What is Quantum Computer ?

Ordinary computers use technology that has information in bits i.e. 0 and 1. In layman terms, all information is in terms of “Yes” or “No”. There is no third information.  Various combinations of 0 and 1 form numbers and characters. But Quantam Computers encodes data into bits that can represent 0 and 1 and another quantum entity. ( In physics, a quantum is the minimum amount of any physical entity in terms of physical property involved in an interaction ).Such a combination is known as qubits. So what advantage it gives ? In simple words, quantum computer performs operations with computational speed and possibilities not available to classical computers. A quantum computer harnesses some of the almost-mystical phenomena of quantum mechanics to deliver huge leaps forward in processing power.

Quantum machines promise to outstrip even supercomputers. There is an increasing amount of investment in quantum computing by governments, established companies, and start-ups. Current research focuses on building and using a powerful and error-free quantum computer. It is not that classical computers will be wiped out. Using a classical machine will still be the easiest and most economical solution for tackling most problems. But quantum computers promise to power exciting advances in various fields, from materials science to pharmaceuticals research. Companies are already experimenting with them to develop things like lighter and more powerful batteries for electric cars, and to help create novel drugs.  Quantum computers can be used to simulate the behavior of matter down to the molecular level. Car manufacturing companies are using quantum computers to simulate the chemical composition of electrical-vehicle batteries to help find new ways to improve their performance. And pharmaceutical companies are leveraging them to analyze and compare compounds that could lead to the creation of new drugs. Quantum machines can crunch through vast numbers of potential solutions extremely fast. Aircraft companies use them to help calculate the most fuel-efficient ascent and descent paths for aircraft. Some researchers also think the machines could be used to accelerate artificial intelligence.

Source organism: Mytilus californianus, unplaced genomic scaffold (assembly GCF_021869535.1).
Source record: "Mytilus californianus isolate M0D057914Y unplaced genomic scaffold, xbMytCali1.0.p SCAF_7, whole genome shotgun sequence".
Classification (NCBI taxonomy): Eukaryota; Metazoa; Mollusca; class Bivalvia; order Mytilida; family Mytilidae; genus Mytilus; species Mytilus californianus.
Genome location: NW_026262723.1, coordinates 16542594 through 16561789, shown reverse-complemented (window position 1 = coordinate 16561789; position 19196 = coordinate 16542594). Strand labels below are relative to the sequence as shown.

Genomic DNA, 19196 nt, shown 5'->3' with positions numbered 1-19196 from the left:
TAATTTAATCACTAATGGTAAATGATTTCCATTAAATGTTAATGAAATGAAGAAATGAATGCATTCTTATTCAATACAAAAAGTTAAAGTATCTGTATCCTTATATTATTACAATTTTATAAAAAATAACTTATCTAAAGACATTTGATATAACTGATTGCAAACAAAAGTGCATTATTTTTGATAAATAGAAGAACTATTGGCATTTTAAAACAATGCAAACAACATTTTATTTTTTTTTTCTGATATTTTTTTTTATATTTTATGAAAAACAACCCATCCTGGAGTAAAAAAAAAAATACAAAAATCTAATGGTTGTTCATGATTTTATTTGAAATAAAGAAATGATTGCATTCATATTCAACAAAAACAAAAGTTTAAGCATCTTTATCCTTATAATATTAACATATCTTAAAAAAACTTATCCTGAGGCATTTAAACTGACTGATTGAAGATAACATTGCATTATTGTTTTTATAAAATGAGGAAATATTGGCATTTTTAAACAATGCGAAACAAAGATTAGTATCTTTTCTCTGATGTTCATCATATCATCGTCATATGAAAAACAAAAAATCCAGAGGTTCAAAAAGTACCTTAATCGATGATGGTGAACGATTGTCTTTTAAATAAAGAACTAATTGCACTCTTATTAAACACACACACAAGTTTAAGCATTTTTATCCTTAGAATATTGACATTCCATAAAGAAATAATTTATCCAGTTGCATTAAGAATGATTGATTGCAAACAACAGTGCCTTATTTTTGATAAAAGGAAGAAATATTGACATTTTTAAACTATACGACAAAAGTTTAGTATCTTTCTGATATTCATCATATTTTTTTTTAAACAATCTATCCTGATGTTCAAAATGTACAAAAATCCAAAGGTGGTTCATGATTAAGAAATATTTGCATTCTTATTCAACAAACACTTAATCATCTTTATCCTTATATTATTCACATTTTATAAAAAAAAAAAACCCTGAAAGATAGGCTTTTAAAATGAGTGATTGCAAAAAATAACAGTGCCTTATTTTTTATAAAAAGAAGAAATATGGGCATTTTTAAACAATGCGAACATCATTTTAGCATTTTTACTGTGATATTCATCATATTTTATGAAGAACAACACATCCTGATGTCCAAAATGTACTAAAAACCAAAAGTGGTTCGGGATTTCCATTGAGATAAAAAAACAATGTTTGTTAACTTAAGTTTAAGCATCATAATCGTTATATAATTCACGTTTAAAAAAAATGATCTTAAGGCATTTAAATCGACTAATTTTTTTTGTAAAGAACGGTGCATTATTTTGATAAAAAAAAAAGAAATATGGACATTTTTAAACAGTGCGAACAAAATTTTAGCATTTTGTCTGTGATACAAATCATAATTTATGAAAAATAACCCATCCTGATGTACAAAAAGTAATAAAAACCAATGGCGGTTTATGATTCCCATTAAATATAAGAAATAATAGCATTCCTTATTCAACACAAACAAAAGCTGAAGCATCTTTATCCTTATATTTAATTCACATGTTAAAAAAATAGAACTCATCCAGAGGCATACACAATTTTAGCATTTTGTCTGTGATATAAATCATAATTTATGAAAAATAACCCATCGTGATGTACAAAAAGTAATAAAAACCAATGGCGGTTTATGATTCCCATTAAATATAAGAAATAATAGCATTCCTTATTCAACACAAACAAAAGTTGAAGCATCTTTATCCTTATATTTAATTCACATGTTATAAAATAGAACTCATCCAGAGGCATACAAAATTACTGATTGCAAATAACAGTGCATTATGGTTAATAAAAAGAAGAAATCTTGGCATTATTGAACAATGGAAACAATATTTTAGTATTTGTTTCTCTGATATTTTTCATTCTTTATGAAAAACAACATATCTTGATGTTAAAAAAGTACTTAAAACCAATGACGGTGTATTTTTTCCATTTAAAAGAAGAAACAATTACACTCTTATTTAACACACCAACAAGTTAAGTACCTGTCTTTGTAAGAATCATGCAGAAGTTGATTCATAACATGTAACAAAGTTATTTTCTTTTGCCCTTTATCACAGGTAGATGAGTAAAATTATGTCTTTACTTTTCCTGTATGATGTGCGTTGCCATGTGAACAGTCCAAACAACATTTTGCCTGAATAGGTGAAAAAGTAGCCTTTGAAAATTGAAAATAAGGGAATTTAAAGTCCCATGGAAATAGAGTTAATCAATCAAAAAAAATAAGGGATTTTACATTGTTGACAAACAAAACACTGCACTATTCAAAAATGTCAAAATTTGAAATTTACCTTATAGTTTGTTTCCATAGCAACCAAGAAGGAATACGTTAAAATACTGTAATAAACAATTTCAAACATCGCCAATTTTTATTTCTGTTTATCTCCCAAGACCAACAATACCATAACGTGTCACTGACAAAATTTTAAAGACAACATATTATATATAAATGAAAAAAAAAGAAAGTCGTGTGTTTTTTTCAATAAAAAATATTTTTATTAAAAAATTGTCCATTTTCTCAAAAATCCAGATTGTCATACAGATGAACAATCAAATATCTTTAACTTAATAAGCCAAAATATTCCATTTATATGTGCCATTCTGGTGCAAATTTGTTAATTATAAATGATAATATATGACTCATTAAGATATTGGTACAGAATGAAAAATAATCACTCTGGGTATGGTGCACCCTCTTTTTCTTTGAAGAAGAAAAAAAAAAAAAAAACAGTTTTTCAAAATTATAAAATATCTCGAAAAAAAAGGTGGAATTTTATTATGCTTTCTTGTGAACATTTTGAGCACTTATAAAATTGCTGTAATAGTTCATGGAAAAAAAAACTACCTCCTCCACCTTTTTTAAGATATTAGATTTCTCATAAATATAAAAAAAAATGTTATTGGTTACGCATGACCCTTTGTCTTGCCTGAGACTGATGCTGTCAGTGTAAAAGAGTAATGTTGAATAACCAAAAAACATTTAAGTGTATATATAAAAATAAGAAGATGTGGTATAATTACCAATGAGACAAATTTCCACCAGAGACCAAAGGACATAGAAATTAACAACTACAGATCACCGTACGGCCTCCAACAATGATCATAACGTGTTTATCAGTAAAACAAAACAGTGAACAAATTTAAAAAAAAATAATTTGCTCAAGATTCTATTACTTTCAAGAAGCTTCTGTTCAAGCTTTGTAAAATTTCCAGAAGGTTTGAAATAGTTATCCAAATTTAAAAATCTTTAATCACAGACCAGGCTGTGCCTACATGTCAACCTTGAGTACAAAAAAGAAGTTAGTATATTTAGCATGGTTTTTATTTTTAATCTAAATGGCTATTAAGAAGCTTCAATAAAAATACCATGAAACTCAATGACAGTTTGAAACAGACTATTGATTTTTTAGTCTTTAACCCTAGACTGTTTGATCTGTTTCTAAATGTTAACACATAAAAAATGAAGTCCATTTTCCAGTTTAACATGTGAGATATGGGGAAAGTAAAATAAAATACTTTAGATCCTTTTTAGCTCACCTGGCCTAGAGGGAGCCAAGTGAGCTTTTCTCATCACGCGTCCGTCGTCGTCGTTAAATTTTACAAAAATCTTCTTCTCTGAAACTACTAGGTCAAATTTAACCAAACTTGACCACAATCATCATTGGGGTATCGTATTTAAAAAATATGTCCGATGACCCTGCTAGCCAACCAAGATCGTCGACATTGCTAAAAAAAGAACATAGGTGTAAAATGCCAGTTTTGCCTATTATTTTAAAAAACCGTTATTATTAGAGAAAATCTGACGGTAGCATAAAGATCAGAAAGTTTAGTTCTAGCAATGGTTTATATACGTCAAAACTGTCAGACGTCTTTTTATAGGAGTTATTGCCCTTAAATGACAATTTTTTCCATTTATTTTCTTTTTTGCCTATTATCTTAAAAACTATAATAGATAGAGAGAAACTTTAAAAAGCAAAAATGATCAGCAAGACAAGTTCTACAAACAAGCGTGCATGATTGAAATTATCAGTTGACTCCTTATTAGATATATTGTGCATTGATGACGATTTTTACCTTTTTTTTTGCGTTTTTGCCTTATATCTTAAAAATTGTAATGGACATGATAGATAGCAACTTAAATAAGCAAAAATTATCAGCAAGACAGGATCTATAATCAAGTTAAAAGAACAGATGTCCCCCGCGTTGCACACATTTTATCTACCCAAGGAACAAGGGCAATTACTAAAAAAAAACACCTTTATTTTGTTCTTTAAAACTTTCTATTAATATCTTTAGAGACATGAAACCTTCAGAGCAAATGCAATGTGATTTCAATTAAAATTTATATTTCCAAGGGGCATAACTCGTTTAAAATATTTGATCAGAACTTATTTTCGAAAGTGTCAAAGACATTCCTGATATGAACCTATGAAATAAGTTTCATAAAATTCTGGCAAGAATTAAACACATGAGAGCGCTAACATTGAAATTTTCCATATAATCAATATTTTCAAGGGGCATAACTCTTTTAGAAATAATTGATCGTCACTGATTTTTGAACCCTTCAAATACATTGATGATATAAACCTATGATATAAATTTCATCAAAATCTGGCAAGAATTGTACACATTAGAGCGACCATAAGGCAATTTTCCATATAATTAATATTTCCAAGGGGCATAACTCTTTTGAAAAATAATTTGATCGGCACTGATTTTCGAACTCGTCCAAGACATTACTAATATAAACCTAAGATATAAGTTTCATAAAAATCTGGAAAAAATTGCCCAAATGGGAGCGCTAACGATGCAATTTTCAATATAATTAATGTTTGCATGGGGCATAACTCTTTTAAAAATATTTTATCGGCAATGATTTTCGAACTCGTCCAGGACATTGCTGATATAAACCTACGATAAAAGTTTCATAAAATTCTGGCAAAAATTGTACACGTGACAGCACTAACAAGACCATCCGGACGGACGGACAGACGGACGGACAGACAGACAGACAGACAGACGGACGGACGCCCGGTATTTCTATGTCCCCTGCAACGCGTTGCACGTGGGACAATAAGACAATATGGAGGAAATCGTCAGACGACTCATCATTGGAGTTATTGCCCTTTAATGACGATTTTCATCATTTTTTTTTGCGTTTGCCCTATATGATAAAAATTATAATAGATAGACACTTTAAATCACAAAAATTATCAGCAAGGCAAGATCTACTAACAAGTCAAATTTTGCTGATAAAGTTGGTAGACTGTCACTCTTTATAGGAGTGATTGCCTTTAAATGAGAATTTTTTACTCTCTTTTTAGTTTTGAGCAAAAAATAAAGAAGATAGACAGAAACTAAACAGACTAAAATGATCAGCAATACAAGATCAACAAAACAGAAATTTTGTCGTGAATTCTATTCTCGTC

It could take quite a few years for quantum computers to achieve their full potential. Universities and businesses working on them are facing a shortage of skilled researchers in the field—and a lack of suppliers of some key components. But if these exotic new computing machines live up to their promise, they could transform entire industries and turbocharge global innovation.

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